19. C. Gmachl, E. E. Narimanov, F. Capasso, J. N. Baillargeon, and A. Y. Cho, “Kolmogorov-Arnold-Moser transition and laser action on scar modes in semiconductor diode lasers with deformed resonators,” Opt. Lett. **27**, 824–826 (2002). [CrossRef]

39. M. J. Davis and E. J. Heller, “Multidimensional wave functions from classical trajectories,” J. Chem. Phys. **75**, 246 (1981). [CrossRef]

## 5 Conclusions

*k*localized around the PO with mode spacings given by Δ

*k*

_{long}= 2

*π*/

*L*, Δ

*k*

_{trans}=

*φ*/

*L*where

*L*is the length of the PO and

*φ*is the Floquet phase associated with the eigenvalues of the monodromy matrix (round-trip ABCD matrix). For a dielectric cavity one finds similarly localized quasi-bound solutions at quantized complex values of

*nk*; in this case the imaginary part of

*nk*is determined by the Fresnel refractive loss at each bounce of the PO. Within this approximation the mode spacings are unchanged from the closed case (except for the trivial factor of

*n*). These regular modes coexist in a generic resonator with more complicated modes associated with the chaotic regions of phase space. Generalization of our results to the three-dimensional case appears straightforward for the scalar case and one expects only to have three-dimensional versions of the ABCD matrices enter the theory leading to some difference in details. More interesting would be the inclusion of the polarization degree of freedom, which seems possible in principle, but which we haven’t explored as yet.

45. H. E. Tureci and A. D. Stone, “Deviation from Snell’s law for beams transmitted near the critical angle: application to microcavity lasers,” Opt. Lett. **27**, 7–9 (2002). [CrossRef]

46. E. E. Narimanov, G. Hackenbroich, P. Jacquod, and A. D. Stone, “Semiclassical theory of the emission properties of wave-chaotic resonant cavities,” Phys. Rev. Lett. **83**, 4991–4994 (1999). [CrossRef]

*kl*. One possibility we are exploring is that a generalized ray optics with non-specular effects included can describe the open resonator and its emission pattern. Both experiments[4

4. C. Gmachl, F. Capasso, E. E. Narimanov, J. U. Nöckel, A. D. Stone, J. Faist, D. L. Sivco, and A. Y. Cho, “High-power directional emission from microlasers with chaotic resonators,” Science **280**, 1556–1564 (1998). [CrossRef] [PubMed]

17. N. B. Rex, H. E. Tureci, H. G. L. Schwefel, R. K. Chang, and A. D. Stone, “Fresnel filtering in lasing emission from scarred modes of wave-chaotic optical resonators,” Phys. Rev. Lett. **88**, art. no.094 102 (2002). [CrossRef]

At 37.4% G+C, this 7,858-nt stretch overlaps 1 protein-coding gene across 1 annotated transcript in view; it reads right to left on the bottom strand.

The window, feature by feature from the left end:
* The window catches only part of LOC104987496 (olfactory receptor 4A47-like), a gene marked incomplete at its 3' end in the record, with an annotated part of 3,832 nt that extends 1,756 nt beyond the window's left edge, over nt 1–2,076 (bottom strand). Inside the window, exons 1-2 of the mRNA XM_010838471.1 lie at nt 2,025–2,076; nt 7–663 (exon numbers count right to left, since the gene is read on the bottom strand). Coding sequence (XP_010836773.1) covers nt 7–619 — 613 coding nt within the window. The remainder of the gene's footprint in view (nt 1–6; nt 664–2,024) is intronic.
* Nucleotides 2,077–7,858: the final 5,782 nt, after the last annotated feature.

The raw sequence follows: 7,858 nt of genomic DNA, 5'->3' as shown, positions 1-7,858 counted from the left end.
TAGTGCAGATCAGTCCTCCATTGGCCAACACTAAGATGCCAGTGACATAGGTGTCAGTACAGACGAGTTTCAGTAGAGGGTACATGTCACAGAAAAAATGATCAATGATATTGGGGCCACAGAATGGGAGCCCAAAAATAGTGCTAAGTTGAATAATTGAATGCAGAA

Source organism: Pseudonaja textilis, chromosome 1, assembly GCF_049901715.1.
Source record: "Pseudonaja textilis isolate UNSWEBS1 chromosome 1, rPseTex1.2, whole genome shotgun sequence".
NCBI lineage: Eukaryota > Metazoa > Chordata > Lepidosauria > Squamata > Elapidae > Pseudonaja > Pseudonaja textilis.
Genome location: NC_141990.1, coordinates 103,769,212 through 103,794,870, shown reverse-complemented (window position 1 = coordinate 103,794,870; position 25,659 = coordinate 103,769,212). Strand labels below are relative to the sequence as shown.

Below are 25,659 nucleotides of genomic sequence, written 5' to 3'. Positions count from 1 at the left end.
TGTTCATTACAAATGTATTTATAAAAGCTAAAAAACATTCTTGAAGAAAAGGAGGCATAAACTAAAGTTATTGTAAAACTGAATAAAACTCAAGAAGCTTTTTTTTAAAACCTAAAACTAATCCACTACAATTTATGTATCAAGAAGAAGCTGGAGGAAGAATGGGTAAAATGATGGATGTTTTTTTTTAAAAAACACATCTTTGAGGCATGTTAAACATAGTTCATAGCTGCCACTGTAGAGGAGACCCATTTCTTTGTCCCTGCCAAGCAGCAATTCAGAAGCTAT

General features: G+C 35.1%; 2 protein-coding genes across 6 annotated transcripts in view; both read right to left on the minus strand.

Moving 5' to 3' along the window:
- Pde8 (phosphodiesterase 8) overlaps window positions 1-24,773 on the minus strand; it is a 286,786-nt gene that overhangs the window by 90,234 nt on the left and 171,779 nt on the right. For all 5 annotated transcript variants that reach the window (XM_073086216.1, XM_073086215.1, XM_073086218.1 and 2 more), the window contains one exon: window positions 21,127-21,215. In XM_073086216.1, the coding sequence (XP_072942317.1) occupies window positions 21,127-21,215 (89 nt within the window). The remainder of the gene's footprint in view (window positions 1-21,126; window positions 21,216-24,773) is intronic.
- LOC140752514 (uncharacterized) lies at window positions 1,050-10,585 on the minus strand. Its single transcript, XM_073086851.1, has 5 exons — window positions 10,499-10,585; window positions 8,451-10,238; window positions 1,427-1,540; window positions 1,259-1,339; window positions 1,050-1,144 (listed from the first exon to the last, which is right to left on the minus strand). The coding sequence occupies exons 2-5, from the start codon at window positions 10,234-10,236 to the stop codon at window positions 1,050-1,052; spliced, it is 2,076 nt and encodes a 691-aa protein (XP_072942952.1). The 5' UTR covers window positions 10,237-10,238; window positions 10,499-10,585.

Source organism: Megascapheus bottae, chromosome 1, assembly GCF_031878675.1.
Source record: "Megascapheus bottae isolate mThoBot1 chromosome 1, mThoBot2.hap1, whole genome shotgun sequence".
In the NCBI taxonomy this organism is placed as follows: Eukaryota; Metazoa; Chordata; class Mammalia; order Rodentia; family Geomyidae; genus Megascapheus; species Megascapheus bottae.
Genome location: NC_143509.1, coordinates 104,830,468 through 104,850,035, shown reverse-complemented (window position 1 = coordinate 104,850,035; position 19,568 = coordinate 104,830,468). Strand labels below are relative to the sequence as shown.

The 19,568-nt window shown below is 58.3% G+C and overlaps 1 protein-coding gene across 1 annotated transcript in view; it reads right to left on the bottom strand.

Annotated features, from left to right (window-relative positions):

17. N. B. Rex, H. E. Tureci, H. G. L. Schwefel, R. K. Chang, and A. D. Stone, “Fresnel filtering in lasing emission from scarred modes of wave-chaotic optical resonators,” Phys. Rev. Lett. **88**, art. no.094 102 (2002). [CrossRef]

45. H. E. Tureci and A. D. Stone, “Deviation from Snell’s law for beams transmitted near the critical angle: application to microcavity lasers,” Opt. Lett. **27**, 7–9 (2002). [CrossRef]

*kl*not too large (~ 50 – 100) these higher order effects must be taken into account.

## References and links

1. | R. K. Chang and A. K. Campillo, eds., |

2. | H. Yokoyama, “Physics and device applications of optical microcavities,” Science |

3. | A. D. Stone, “Wave-chaotic optical resonators and lasers,” Phys. Scr. |

4. | C. Gmachl, F. Capasso, E. E. Narimanov, J. U. Nöckel, A. D. Stone, J. Faist, D. L. Sivco, and A. Y. Cho, “High-power directional emission from microlasers with chaotic resonators,” Science |

5. | J. U. Nöckel and A. D. Stone, “Ray and wave chaos in asymmetric resonant optical cavities,” Nature |

6. | A. J. Campillo, J. D. Eversole, and H. B. Lin, “Cavity quantum electrodynamic enhancement of stimulated-emission in microdroplets,” Phys. Rev. Lett. |

7. | H. B. Lin, J. D. Eversole, and A. J. Campillo, “Spectral properties of lasing microdroplets,” J. Opt. Soc. Am. B |

8. | S. M. Spillane, T. J. Kippenberg, and K. J. Vahala, “Ultralow-threshold Raman laser using a spherical dielectric microcavity,” Nature |

9. | B. E. Little, J. S. Foresi, G. Steinmeyer, E. R. Thoen, S. T. Chu, H. A. Haus, E. P. Ippen, L. C. Kimerling, and W. Greene, “Ultra-compact Si-SiO2 microring resonator optical channel dropping filters,” IEEE Photonics Technol. Lett. |